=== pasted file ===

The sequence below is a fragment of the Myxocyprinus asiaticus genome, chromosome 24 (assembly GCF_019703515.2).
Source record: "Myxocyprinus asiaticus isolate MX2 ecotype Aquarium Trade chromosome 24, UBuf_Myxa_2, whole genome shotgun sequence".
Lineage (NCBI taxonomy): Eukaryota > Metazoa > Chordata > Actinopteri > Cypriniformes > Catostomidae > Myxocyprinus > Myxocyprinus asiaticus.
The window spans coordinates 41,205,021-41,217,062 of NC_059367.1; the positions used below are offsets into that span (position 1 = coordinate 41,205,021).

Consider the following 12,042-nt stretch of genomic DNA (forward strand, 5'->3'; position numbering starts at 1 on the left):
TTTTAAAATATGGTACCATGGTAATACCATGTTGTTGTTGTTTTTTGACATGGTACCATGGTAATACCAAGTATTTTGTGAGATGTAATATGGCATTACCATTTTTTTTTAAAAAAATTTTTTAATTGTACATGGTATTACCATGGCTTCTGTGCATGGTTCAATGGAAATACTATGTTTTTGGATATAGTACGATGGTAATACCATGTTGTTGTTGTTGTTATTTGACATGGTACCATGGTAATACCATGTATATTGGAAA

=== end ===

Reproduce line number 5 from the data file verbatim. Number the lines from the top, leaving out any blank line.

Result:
Consider the following 12,042-nt stretch of genomic DNA (forward strand, 5'->3'; position numbering starts at 1 on the left):